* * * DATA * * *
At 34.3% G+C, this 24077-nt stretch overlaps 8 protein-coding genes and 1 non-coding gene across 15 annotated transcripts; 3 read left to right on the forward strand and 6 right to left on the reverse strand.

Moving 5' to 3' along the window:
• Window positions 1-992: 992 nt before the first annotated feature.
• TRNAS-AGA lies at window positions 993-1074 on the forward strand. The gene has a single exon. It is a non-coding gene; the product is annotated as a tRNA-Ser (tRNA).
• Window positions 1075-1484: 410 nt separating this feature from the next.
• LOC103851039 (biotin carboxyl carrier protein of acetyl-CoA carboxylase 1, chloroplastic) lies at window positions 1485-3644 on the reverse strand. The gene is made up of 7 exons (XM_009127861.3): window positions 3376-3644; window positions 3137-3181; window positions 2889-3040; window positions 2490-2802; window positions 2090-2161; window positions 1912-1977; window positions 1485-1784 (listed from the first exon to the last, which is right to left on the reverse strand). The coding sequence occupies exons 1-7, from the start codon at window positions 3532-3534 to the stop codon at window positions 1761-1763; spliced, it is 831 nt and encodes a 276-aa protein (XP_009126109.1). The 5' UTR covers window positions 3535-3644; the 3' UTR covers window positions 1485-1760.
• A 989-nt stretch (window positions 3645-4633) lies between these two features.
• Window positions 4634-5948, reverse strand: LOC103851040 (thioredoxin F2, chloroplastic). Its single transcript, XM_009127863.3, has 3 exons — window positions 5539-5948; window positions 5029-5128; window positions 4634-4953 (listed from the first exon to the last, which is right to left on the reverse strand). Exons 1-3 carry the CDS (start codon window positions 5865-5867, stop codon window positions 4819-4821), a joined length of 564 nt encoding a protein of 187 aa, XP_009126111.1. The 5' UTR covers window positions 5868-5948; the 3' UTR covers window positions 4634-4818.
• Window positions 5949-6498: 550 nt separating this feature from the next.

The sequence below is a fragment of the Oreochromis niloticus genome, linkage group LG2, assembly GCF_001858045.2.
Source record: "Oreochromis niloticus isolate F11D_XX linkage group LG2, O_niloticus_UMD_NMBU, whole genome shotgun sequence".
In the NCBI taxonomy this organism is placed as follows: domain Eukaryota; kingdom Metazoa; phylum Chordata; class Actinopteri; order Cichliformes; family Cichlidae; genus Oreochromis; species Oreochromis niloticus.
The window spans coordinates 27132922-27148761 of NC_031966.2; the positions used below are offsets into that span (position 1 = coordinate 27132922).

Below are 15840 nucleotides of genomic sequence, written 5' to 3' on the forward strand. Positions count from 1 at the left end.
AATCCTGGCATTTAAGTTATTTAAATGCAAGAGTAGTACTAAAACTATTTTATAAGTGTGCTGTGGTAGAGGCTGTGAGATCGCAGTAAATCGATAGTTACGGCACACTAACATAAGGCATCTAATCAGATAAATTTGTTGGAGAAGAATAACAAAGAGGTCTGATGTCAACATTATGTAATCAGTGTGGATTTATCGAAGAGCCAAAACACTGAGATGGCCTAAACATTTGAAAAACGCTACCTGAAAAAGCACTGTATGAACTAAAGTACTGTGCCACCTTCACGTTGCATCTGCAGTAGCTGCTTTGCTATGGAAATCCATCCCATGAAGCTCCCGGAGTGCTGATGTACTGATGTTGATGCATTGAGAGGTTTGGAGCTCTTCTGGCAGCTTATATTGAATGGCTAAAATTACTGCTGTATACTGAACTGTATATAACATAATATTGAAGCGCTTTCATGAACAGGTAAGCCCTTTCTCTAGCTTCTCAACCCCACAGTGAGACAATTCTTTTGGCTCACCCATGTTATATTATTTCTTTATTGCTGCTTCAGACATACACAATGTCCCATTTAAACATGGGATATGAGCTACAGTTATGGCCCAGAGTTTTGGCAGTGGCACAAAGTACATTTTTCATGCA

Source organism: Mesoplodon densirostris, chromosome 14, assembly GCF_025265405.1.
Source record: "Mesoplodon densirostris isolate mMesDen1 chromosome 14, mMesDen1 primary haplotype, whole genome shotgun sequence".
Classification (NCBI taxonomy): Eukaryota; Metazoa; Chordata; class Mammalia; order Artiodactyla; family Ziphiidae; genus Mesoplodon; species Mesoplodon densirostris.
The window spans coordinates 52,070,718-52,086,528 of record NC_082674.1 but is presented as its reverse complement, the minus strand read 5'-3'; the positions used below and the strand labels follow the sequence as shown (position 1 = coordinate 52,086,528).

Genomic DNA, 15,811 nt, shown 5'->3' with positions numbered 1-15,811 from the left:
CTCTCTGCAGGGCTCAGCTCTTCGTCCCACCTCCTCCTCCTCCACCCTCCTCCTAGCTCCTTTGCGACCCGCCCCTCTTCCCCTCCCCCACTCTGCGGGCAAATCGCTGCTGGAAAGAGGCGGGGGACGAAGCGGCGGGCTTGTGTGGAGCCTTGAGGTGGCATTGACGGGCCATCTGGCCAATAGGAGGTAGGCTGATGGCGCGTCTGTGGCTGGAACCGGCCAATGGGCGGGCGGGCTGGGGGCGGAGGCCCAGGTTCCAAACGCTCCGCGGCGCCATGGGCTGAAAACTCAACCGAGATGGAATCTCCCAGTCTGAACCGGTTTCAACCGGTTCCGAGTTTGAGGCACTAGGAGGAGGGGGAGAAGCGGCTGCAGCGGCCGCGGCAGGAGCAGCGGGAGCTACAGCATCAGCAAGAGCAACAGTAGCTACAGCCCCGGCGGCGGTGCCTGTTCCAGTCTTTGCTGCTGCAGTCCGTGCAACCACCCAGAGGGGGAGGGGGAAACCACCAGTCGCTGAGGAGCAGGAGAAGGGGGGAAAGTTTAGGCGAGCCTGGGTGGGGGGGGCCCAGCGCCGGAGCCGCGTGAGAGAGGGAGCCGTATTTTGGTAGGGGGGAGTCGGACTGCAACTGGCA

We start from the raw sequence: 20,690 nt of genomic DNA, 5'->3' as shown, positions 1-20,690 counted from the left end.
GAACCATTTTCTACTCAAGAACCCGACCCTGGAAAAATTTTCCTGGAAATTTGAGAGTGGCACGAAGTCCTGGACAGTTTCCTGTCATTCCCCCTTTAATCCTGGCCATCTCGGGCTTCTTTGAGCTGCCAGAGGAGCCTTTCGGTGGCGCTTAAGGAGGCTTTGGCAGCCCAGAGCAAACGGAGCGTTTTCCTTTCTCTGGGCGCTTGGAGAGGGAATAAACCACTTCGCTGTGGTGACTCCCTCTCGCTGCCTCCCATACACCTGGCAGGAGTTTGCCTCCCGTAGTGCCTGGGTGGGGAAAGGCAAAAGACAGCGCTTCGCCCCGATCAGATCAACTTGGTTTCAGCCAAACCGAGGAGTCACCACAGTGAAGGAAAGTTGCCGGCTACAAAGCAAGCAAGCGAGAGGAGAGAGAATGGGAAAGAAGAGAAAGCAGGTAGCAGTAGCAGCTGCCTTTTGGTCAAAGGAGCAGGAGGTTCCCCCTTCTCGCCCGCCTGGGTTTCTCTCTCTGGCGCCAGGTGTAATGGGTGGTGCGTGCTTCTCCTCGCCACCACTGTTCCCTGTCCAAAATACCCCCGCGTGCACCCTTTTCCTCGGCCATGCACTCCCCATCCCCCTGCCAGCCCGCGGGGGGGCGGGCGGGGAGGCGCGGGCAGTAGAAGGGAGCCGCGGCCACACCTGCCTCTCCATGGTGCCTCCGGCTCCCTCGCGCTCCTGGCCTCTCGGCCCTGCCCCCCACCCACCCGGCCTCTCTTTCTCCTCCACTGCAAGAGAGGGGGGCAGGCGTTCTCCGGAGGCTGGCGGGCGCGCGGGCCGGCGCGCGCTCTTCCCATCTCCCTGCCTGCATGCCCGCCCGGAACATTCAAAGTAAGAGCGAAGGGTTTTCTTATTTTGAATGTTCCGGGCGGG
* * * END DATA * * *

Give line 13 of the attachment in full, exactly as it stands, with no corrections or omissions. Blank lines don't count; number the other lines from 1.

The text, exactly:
The window spans coordinates 27132922-27148761 of NC_031966.2; the positions used below are offsets into that span (position 1 = coordinate 27132922).